• Involving communicating software components or
    sub-systems
  • Human/computer interfaces
  • Involving the interaction of people and the
    system
  • Human interfaces
  • Involving the interactions between people in the
    process

146
Hardware interfaces
  • Physical-level interfaces
  • Concerned with the physical connection of
    different parts of the system e.g. plug/socket
    compatibility, physical space utilization, wiring
    correctness, etc.
  • Electrical-level interfaces
  • Concerned with the electrical/electronic
    compatibility of hardware units i.e. can a signal
    produced by one unit be processed by another unit

147
Hardware interfaces
  • Protocol-level interfaces
  • Concerned with the format of the signals
    communicated between hardware units

148
Software interfaces
  • Parameter interfaces
  • Software units communicate by setting pre-defined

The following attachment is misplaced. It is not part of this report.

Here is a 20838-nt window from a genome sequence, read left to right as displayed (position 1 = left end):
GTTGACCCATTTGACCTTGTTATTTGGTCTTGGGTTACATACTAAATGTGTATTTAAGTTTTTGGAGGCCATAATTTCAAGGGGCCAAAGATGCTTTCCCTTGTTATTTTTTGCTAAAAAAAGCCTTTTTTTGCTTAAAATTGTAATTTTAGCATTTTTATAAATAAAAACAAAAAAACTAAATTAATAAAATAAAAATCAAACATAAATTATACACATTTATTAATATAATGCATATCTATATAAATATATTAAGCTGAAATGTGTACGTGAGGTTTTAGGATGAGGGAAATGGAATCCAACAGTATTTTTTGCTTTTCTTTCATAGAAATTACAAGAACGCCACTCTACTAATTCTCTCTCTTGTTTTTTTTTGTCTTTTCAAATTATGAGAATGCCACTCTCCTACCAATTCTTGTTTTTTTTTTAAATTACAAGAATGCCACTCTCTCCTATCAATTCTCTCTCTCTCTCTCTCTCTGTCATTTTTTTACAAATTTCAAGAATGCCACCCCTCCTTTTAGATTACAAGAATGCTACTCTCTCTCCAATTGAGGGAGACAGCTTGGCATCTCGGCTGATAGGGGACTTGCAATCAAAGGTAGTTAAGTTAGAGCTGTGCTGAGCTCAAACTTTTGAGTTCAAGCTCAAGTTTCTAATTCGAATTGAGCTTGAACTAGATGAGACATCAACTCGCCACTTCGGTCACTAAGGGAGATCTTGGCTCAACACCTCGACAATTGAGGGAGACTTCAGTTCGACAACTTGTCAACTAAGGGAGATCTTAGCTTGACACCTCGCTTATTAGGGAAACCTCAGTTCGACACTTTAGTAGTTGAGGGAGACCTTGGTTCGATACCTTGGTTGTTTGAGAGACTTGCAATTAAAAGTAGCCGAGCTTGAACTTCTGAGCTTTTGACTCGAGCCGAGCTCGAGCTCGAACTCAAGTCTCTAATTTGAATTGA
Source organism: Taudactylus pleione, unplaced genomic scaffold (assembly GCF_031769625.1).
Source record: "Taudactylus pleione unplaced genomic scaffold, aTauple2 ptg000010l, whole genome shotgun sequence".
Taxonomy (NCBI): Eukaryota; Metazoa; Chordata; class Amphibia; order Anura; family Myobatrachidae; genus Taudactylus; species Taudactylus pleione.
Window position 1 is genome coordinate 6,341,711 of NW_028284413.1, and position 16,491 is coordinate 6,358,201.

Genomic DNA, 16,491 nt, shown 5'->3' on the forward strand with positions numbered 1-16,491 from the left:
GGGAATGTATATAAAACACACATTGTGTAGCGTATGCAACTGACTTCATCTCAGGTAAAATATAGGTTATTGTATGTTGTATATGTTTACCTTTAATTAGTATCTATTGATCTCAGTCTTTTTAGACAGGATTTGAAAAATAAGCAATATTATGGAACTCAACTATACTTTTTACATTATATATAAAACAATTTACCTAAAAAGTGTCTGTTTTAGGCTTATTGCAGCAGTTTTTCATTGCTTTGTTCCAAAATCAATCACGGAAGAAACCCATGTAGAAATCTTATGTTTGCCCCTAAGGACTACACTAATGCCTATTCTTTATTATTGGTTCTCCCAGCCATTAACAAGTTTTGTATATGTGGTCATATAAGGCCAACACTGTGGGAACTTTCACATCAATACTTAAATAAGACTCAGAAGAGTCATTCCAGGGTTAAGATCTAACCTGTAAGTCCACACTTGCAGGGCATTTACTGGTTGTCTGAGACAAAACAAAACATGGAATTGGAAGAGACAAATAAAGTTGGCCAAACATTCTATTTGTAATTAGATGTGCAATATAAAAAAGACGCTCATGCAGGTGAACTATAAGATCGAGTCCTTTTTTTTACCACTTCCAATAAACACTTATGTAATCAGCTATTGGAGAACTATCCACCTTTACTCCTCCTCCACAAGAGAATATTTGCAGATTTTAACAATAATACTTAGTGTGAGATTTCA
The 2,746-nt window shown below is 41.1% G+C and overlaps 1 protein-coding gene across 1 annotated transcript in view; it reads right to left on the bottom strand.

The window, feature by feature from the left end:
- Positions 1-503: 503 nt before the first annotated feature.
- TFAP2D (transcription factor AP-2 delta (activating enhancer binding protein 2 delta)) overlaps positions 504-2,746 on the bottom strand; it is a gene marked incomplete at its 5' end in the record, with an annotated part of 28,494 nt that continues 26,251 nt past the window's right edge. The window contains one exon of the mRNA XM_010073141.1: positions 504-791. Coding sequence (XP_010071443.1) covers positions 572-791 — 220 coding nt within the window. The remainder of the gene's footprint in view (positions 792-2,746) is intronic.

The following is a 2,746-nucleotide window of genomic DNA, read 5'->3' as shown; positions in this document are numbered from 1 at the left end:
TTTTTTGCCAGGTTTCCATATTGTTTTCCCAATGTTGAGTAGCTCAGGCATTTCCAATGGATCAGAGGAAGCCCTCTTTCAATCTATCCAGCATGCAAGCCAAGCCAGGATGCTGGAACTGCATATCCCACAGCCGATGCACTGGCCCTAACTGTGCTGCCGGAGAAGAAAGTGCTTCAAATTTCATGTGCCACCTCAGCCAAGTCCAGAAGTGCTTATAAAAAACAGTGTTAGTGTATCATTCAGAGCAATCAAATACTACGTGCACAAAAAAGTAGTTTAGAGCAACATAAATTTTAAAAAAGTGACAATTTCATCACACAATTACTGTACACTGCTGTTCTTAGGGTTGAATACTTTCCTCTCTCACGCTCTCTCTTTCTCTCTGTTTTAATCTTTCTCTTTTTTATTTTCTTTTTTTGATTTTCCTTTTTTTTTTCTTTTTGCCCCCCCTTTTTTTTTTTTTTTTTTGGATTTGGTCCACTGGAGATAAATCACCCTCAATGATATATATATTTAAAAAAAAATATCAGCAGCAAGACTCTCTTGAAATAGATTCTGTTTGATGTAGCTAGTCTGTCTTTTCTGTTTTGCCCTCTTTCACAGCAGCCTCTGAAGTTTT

parameters
  • Shared memory interfaces
  • Software units communicate through a shared area
    of memory
  • Software/hardware interfaces are usually of this
    type

149
Software interfaces
  • Procedural interfaces
  • Software units communicate by calling pre-defined
    procedures
  • Message passing interfaces
  • Software units communicate by passing messages to
    each other

150
Parameter Interfaces
Subsystem 2
Subsystem 1
151
Shared Memory Interfaces
SS1
SS2
SS3
Shared memory area
152
Procedural Interfaces
Subsystem 1
Subsystem 2
153
Message Passing Interfaces
Subsystem 1
Subsystem 2
154
Interface errors
  • Interface misuse
  • A calling component calls another component and
    makes an error in its use of its interface e.g.